- Planned hours vs. time spent: The amount of time spent on individual tasks as well as the overall project versus the time estimated it would take to complete.
- Number of schedule adjustments: How many times your team had to shift deadlines.
- Cost performance index: A comparison of the budgeted cost of work already done versus the actual amount already spent.
- Budget line items: A detailed list of individual expenditures.
- Return on investment (ROI): A calculation measuring the value of a project against its overall cost.
Along with many others, these KPIs will help you set measurable goals that’ll help you now and when planning future projects.
Pro tip: Focus on using quantitative KPIs rather than qualitative. Quantitative KPIs like the ones listed above are truly measurable, whereas qualitative KPIs are subjective and difficult to track.
Step 3: Define project roles and responsibilities
Now that you’ve spoken to stakeholders, defined your goals, and set KPIs, it’s time to assemble your team to execute this project.
These roles include, but are not limited to:
- Project manager(s): Who will build, execute, and manage the project.
- Project sponsor(s): Who will own and fund the project. They will have review and approval responsibilities for all project tasks and goals.
- Project team: Who will execute the project tasks. In most cases, they will not have review and approval responsibilities.
- Industry expert(s): Who will help develop the project scope and set the requirements for the project.
- Risk analyst(s): Who will assess the risks and challenges associated with taking on this project.
Feel free to operate outside of this framework since no two projects are exactly alike. Every project has its own unique needs, so keep those in mind when selecting roles for your team.
Pro tip: When selecting members for your team, don’t just look at their core skills; be sure to look for team members with excellent communication skills. When the going gets tough, you’ll need great communicators to tell you what you need to know, when you need to know it.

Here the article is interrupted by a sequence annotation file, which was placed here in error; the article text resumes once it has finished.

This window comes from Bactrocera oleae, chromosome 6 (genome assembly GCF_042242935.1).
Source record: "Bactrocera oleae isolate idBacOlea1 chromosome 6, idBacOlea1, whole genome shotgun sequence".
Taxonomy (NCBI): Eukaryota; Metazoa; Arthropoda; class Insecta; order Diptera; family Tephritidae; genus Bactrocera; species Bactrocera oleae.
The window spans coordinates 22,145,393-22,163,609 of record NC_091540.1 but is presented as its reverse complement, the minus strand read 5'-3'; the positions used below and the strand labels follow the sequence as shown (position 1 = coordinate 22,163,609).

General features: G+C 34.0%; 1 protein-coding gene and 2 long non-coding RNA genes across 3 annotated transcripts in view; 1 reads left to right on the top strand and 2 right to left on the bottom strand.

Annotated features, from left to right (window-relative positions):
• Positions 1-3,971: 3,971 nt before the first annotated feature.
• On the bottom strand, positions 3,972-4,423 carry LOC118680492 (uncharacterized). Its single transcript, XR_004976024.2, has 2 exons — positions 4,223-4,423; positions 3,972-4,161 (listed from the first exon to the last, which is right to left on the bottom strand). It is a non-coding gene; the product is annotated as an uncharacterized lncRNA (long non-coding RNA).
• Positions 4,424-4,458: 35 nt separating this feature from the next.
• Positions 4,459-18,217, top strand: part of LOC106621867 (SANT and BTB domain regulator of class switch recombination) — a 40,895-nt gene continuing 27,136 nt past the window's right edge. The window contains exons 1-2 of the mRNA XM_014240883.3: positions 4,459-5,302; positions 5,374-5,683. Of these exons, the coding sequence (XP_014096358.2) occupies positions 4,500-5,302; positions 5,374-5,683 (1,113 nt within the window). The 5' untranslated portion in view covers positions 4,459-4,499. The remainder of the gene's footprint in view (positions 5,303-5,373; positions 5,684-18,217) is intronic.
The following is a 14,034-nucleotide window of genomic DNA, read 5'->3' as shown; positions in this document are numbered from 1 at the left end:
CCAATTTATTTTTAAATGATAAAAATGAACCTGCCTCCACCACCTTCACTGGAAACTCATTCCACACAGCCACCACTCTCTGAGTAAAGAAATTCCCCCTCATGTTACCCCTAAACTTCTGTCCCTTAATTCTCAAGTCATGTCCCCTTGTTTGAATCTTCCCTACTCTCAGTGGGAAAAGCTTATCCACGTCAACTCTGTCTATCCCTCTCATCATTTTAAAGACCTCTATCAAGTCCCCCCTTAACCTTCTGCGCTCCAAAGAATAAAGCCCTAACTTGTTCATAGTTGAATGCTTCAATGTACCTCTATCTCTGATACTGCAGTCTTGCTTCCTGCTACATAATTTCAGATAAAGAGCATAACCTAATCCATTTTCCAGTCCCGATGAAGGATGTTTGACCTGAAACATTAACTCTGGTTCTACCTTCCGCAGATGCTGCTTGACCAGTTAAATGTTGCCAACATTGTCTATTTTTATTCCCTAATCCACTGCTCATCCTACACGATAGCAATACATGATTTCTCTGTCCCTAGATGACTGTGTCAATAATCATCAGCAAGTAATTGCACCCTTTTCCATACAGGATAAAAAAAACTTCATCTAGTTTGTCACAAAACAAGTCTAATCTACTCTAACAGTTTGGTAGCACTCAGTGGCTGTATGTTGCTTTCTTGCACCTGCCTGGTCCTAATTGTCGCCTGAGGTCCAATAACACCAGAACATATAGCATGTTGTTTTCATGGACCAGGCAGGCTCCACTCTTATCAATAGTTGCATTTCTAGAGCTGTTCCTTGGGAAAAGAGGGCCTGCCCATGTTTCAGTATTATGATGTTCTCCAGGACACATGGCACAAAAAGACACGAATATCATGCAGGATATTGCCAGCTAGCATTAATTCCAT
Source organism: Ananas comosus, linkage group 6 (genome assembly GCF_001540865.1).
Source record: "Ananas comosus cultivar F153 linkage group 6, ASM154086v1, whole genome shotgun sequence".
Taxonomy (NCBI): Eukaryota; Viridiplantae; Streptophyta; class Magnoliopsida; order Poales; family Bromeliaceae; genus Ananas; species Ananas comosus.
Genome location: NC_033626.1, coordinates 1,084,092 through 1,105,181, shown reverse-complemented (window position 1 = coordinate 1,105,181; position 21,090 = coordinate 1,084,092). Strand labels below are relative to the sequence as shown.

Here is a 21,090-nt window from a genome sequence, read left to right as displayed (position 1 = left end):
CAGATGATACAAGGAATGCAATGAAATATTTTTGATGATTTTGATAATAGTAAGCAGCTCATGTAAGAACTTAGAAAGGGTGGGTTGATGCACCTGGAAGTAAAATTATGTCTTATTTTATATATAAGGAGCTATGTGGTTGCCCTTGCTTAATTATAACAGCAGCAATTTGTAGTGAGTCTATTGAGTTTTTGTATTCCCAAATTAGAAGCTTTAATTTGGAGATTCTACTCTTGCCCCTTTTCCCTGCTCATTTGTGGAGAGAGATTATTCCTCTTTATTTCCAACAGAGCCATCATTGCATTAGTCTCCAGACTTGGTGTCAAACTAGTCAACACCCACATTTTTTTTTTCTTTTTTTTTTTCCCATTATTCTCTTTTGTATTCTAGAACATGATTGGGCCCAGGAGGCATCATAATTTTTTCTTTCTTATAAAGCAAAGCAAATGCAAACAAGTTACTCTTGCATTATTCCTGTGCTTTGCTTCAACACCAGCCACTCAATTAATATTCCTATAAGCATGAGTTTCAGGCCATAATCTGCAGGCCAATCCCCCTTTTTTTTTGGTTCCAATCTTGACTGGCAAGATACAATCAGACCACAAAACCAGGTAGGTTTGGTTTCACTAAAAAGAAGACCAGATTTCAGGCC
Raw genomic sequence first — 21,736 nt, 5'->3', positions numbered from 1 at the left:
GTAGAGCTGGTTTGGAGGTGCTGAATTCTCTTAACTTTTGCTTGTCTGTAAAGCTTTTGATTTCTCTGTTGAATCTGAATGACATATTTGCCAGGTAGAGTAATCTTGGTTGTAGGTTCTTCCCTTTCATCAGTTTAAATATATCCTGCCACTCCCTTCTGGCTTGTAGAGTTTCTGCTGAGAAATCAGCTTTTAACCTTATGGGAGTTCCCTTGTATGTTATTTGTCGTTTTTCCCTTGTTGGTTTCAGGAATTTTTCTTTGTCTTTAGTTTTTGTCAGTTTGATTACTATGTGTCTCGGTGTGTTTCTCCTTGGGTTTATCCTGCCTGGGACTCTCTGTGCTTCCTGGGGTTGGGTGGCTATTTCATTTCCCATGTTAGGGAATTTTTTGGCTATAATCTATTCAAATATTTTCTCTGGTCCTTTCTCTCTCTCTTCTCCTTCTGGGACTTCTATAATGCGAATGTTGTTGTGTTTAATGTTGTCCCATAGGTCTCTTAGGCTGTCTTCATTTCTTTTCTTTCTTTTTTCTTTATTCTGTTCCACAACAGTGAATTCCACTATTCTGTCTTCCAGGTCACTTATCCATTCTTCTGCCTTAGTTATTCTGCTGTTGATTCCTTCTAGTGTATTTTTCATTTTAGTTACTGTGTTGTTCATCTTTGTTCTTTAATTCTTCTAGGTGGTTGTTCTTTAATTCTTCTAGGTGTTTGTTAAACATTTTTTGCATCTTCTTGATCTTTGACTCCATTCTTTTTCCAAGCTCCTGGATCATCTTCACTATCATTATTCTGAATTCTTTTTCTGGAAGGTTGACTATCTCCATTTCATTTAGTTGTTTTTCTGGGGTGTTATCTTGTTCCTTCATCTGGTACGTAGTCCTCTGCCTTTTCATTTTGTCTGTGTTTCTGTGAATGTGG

Step 4: Develop a project schedule and cost estimates
You’ve established your project deliverables, your goals, and your team, so now it’s time to put together the largest aspects of your project plan: the schedule and budget.
This is accomplished through a seven-step process:
- Identify the tasks you’ll have to complete as well as their dependencies.
- Determine the resources needed to complete each task.
- Estimate the time needed to complete each task and dependency.
- Develop a critical path for completion of the project using tasks and their dependencies.
- Develop an estimate for the cost of each task, including materials and hourly rates for those involved.
- Put together a schedule that includes the tasks and all of their time estimates.
- Establish an initial project budget.
Pro tip: When setting up the schedule of your project, be sure to add weekly or bi-weekly check-ins with your team in order to stay on top of any changes or roadblocks they might be experiencing.
Step 5: Present your plan to the stakeholders
Once you’ve gathered everything you need in your project plan, be sure to go back to the stakeholders to lay out the process for them.
If you need to make corrections, it’s no big deal. Just make a note of the potential changes, reassess your project plan, then come back with your adjustments for approval from your stakeholders.
There will likely be multiple instances when your project management plan will require alterations and additions.
Pro tip: Use plenty of visuals when presenting your project plan to stakeholders. It’s important you maintain their attention, and while figures are important, try to convey overarching concepts with visual aids such as images, videos, and charts.